Winning Without Ohio or Florida

If there is a common wisdom regarding the 2012 Presidential election – or for that matter, the 2008, 2004, and 2000 contests – it is that the road to the White House for both candidates runs invariably through Ohio and Florida. More specifically, there seems to be a near-consensus among both liberal and conservative commentators that Mitt Romney must win both of these perennial swing states to capture the oval office, while President Obama can afford to lose one or the other, but not both. A close analysis of the Electoral College map, as well as recent demographic and political shifts over the past decade, however, could be making this view somewhat antiquated; a development which might work in the … Continue reading

Football, Elections, And War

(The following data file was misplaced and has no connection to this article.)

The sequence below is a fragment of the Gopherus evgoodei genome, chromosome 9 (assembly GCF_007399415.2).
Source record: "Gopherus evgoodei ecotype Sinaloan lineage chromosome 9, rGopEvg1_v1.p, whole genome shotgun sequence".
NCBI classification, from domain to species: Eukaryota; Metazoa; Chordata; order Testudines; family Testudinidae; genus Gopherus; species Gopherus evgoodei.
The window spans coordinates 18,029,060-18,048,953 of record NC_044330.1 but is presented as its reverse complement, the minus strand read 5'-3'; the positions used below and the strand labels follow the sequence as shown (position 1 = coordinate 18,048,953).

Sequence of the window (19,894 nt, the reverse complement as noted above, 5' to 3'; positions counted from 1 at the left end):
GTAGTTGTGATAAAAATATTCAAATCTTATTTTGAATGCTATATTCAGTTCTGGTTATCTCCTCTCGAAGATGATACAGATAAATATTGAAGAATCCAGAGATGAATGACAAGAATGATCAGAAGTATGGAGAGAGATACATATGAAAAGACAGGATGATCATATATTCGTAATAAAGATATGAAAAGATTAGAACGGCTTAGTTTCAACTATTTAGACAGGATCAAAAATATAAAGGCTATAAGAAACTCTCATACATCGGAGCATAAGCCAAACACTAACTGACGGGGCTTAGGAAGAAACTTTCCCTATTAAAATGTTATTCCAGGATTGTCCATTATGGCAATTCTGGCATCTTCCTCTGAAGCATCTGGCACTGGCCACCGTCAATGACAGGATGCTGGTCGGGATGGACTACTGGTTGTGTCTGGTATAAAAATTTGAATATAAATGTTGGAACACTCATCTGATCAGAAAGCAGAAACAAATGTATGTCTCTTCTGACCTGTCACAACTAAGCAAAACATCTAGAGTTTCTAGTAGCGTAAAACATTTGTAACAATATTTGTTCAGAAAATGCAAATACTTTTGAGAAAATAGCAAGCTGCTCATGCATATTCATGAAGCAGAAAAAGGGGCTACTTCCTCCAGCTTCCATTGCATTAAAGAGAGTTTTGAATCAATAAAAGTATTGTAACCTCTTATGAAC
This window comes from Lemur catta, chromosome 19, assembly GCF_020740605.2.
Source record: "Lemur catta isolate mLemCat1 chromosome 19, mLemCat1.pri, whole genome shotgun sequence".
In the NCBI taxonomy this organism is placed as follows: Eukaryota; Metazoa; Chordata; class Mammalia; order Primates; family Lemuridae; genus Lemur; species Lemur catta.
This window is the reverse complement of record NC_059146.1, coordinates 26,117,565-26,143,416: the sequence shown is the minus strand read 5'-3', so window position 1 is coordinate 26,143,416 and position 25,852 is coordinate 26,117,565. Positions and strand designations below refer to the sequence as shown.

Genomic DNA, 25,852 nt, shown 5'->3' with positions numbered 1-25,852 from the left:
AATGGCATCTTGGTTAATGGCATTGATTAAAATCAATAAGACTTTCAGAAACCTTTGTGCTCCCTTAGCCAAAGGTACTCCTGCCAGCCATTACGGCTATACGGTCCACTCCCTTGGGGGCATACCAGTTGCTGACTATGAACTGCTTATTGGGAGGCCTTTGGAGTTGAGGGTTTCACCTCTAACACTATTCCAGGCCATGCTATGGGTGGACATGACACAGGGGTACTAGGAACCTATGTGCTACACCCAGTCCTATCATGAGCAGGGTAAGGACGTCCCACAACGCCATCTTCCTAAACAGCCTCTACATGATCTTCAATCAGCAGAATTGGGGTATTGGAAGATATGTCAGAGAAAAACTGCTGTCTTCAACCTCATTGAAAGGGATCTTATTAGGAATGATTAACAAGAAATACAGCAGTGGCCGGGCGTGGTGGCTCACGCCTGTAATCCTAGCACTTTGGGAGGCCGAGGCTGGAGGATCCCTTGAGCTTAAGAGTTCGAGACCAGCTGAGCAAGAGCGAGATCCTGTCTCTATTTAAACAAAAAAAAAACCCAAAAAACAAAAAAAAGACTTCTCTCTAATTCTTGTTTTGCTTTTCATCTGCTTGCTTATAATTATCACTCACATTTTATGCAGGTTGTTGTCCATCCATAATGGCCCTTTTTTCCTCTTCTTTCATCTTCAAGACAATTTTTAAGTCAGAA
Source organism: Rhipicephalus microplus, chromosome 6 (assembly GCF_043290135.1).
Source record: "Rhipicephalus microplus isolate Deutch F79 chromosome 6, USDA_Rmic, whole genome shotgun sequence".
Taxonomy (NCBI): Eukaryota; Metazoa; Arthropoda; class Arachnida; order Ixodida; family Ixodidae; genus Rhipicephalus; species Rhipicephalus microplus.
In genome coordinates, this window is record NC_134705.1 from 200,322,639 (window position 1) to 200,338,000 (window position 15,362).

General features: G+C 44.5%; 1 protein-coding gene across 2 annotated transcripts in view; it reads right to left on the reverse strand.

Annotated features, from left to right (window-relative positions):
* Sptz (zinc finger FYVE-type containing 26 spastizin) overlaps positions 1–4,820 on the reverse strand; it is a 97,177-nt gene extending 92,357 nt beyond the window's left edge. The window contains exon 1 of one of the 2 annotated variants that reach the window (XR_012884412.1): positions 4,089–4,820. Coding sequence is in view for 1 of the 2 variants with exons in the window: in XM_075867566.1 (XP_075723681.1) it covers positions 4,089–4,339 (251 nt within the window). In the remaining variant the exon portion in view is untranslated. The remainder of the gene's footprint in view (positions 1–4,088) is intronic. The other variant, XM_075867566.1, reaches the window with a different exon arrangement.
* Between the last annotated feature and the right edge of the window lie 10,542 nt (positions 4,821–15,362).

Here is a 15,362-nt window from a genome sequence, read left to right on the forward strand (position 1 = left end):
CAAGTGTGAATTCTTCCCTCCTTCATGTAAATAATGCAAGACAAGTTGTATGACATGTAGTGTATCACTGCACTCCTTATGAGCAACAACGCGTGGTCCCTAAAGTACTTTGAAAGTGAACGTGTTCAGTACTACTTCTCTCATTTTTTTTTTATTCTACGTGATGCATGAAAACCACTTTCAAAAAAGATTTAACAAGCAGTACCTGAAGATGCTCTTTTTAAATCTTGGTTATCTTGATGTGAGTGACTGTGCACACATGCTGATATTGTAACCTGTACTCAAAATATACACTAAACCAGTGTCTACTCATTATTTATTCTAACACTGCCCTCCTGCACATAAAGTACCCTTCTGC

The Super Bowl was February 5 this year. Did you pay attention to the responses some people had watching it on T.V.?  “Kick ‘im in the head.” “Squash ‘im into the ground.” Followed by lots of four-letter words, yelling at the players, and throwing things across the room.  And did you listen closely to some of the talk in the stands? “Kill ‘em!”  “Take ‘em out!” “Crush ‘em!” This kind of behavior at sporting events, especially football games, is common. Violence spreads like a disease to the fans, and even viewers who aren’t fans. The talk is violent. The feelings are violent. And sometimes the behavior is even violent. This violence during a sporting event is normalized in our society. … Continue reading